October 1, 1995, an updated version of the unclassified report 
in question.

                  african center for security studies

    To encourage a broader understanding on the African 
continent of military matters compatible with democratic 
principles and civilian control, the committee directs the 
Secretary of Defense to develop an African Center for 
Securities Studies patterned after the George C. Marshall 
Center for European Security Studies located in Germany. The 
Secretary should ensure that the center offers advanced study 
and training in civil-military relations, the building of 
democratic institutions, and related courses to members of the 
United States military and to the militaries and defense 
civilian personnel of African nations. The Secretary should 
provide the Congressional defense committees with a plan on 
implementing this direction by December 1, 1995.

            sharing of intelligence with the united nations

    The committee continues to be concerned regarding the 
development and implementation of proper safeguards governing 
the sharing of U.S. intelligence materials with United Nations 
personnel and organizations, particularly in the conduct of UN 
peace operations. During the withdrawal of UN forces from 
Somalia, American troops discovered a large, unsecured cache of 
materials with significant potential to disclose intelligence 
sources and methods.
    A review of these incidents by the Chairman of the Joint 
Chiefs of Staff concluded that U.S. documents found in the UN 
intelligence files should never have been provided to the UN, 
that U.S. information sanitization procedures were violated, 
and that UN security management and execution were 
unsatisfactory. Accordingly, the committee directs the 
Secretary of Defense to provide the Congressional defense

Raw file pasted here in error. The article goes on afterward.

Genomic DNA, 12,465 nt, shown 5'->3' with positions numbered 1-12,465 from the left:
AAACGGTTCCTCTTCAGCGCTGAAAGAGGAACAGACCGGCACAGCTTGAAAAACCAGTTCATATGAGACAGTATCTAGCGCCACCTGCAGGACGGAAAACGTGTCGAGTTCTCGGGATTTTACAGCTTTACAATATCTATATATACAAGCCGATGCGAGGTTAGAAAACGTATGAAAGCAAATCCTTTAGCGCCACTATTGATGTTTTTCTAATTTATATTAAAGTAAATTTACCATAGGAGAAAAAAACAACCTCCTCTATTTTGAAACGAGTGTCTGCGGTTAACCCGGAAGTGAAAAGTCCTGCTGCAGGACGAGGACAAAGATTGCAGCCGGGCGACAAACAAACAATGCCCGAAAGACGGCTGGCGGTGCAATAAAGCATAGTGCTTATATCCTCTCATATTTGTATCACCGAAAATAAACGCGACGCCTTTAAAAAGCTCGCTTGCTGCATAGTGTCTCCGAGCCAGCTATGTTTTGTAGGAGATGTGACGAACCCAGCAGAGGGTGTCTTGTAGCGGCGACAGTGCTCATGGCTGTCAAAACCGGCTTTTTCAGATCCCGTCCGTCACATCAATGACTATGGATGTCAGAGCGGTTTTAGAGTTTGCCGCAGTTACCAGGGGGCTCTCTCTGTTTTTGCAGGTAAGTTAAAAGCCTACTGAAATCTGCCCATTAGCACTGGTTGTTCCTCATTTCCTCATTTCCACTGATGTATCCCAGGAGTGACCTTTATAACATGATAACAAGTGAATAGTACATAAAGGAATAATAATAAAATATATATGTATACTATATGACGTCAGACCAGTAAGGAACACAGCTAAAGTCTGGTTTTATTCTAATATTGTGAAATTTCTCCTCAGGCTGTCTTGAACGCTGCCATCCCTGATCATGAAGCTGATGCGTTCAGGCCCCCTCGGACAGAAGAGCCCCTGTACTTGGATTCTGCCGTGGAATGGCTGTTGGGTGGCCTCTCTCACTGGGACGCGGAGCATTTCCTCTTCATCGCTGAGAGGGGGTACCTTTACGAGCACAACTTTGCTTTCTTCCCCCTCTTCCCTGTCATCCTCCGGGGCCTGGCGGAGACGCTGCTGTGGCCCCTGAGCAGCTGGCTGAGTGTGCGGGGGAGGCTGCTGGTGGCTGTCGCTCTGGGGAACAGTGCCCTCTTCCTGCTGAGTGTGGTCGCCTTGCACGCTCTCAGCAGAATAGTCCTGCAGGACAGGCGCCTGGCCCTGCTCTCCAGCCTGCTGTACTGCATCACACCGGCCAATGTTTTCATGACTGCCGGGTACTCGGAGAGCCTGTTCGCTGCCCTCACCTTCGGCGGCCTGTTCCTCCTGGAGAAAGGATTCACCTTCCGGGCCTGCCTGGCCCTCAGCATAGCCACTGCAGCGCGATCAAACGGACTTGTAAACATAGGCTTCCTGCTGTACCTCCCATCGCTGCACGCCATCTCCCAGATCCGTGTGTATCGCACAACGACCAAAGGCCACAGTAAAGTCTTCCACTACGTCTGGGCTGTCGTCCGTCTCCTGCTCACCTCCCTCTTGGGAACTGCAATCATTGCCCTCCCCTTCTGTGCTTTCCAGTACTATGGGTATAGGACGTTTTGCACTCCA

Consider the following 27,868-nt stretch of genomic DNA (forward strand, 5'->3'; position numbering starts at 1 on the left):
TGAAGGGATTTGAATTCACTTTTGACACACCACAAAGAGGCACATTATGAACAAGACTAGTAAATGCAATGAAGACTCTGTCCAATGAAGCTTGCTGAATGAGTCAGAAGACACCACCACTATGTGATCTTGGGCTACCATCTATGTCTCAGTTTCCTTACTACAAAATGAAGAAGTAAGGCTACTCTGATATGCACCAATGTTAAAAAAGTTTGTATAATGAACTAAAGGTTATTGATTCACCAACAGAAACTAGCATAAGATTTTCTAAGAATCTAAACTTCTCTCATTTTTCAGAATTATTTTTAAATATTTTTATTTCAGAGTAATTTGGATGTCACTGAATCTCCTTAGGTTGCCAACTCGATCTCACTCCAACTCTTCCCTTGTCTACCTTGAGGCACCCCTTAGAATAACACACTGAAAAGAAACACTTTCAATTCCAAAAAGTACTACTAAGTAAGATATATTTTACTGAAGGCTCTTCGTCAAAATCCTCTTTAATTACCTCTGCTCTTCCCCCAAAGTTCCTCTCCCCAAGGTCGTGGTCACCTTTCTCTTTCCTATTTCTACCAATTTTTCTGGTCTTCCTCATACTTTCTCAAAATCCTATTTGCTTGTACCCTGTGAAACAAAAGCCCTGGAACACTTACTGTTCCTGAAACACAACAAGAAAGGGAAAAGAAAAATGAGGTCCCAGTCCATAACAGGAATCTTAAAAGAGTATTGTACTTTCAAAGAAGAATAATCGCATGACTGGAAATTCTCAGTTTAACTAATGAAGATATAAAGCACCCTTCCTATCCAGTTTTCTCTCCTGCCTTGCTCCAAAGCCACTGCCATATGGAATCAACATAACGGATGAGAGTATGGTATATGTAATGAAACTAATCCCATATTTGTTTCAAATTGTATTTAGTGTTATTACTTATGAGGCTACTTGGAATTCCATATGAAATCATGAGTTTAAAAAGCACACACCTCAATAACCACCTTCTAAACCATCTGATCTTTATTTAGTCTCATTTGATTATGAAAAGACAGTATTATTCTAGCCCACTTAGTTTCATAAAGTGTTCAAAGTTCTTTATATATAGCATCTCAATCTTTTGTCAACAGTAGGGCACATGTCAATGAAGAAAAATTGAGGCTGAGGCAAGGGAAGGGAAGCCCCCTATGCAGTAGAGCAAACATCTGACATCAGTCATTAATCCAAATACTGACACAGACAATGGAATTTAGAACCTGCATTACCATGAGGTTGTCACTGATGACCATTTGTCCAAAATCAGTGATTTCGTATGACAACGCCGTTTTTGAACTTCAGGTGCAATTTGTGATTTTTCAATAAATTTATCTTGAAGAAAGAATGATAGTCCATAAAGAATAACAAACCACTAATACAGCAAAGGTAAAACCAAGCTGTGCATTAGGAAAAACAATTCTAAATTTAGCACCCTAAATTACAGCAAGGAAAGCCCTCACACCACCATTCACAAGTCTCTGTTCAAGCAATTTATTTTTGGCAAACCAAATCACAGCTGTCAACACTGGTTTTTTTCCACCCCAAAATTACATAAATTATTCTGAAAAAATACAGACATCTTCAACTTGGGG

committees with a report detailing: 1) the Secretary's plan to 
ensure that the breakdown in security procedures disclosed by 
UNOSOM II incident in Somalia is not repeated, 2) the status of 
corrective steps taken since the release of the U.S. Central 
Command review of this incident, 3) the status of efforts to 
develop standard UN guidance for information security 
(including, but not limited to receiving, handling, storing, 
and destroying sensitive information), and 4) the Secretary's 
assessment on the adequacy of UN intelligence information 
security for UN operations in Haiti and the former Yugoslavia.

            DIVISION B--MILITARY CONSTRUCTION AUTHORIZATIONS


                                PURPOSE

    The purpose of Division B is to provide military 
construction authorizations and related authority in support of 
the military departments during fiscal year 1996. As approved 
by the committee, Division B would authorize appropriations in 
the amount of $11,197,995 for construction in support of the 
active forces, reserve components, defense agencies, and the 
NATO security infrastructure fund for fiscal year 1996. A brief 
tabular summary of the authorizations provided in Division B 
for fiscal year 1996 follows:
    Offset Folio 392 Insert Here



                                overview

    The military construction authorization request for fiscal 
year 1996 was introduced as H.R.1529 on May 2, 1995.
    The Department of Defense requested authorization of 
appropriations of $6,579,073,000 for fiscal year 1996 for 
military construction and $4,125,221,000 for family housing 
construction and support. The committee recommends 
$6,878,840,000 for military construction and $4,319,155,000 for 
family housing construction and support for fiscal year 1996.

           Quality of Housing, Installations, and Facilities

    The committee is concerned about serious and critical 
shortfalls in the quality of military installations and